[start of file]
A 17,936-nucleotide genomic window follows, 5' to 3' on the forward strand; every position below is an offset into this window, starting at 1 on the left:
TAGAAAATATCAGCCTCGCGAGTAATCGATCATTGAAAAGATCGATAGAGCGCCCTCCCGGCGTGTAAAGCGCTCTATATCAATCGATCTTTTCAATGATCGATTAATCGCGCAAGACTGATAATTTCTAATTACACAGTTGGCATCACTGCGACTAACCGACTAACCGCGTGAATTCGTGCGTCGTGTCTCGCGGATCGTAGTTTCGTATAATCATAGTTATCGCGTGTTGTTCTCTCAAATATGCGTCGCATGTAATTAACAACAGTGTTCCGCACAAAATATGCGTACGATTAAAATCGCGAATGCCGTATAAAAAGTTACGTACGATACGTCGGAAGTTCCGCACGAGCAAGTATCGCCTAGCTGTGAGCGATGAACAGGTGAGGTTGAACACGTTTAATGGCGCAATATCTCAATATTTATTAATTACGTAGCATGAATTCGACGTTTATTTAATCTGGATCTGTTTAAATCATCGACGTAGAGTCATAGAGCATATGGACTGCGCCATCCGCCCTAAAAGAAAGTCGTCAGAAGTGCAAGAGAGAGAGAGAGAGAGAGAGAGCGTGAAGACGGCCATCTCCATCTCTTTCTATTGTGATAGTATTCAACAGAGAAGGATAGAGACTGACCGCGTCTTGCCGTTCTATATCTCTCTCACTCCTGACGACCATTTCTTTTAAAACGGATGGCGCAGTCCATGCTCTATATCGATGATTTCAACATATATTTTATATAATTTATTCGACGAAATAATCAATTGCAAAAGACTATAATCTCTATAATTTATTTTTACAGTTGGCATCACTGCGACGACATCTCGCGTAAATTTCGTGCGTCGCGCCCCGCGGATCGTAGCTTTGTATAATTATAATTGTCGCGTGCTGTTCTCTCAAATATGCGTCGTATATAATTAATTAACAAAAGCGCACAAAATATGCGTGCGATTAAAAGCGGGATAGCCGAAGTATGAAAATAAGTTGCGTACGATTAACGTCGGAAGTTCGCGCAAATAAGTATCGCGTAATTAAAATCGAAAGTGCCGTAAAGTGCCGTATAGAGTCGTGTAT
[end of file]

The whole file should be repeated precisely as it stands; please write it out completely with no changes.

A 17,936-nucleotide genomic window follows, 5' to 3' on the forward strand; every position below is an offset into this window, starting at 1 on the left:
TAGAAAATATCAGCCTCGCGAGTAATCGATCATTGAAAAGATCGATAGAGCGCCCTCCCGGCGTGTAAAGCGCTCTATATCAATCGATCTTTTCAATGATCGATTAATCGCGCAAGACTGATAATTTCTAATTACACAGTTGGCATCACTGCGACTAACCGACTAACCGCGTGAATTCGTGCGTCGTGTCTCGCGGATCGTAGTTTCGTATAATCATAGTTATCGCGTGTTGTTCTCTCAAATATGCGTCGCATGTAATTAACAACAGTGTTCCGCACAAAATATGCGTACGATTAAAATCGCGAATGCCGTATAAAAAGTTACGTACGATACGTCGGAAGTTCCGCACGAGCAAGTATCGCCTAGCTGTGAGCGATGAACAGGTGAGGTTGAACACGTTTAATGGCGCAATATCTCAATATTTATTAATTACGTAGCATGAATTCGACGTTTATTTAATCTGGATCTGTTTAAATCATCGACGTAGAGTCATAGAGCATATGGACTGCGCCATCCGCCCTAAAAGAAAGTCGTCAGAAGTGCAAGAGAGAGAGAGAGAGAGAGAGAGCGTGAAGACGGCCATCTCCATCTCTTTCTATTGTGATAGTATTCAACAGAGAAGGATAGAGACTGACCGCGTCTTGCCGTTCTATATCTCTCTCACTCCTGACGACCATTTCTTTTAAAACGGATGGCGCAGTCCATGCTCTATATCGATGATTTCAACATATATTTTATATAATTTATTCGACGAAATAATCAATTGCAAAAGACTATAATCTCTATAATTTATTTTTACAGTTGGCATCACTGCGACGACATCTCGCGTAAATTTCGTGCGTCGCGCCCCGCGGATCGTAGCTTTGTATAATTATAATTGTCGCGTGCTGTTCTCTCAAATATGCGTCGTATATAATTAATTAACAAAAGCGCACAAAATATGCGTGCGATTAAAAGCGGGATAGCCGAAGTATGAAAATAAGTTGCGTACGATTAACGTCGGAAGTTCGCGCAAATAAGTATCGCGTAATTAAAATCGAAAGTGCCGTAAAGTGCCGTATAGAGTCGTGTAT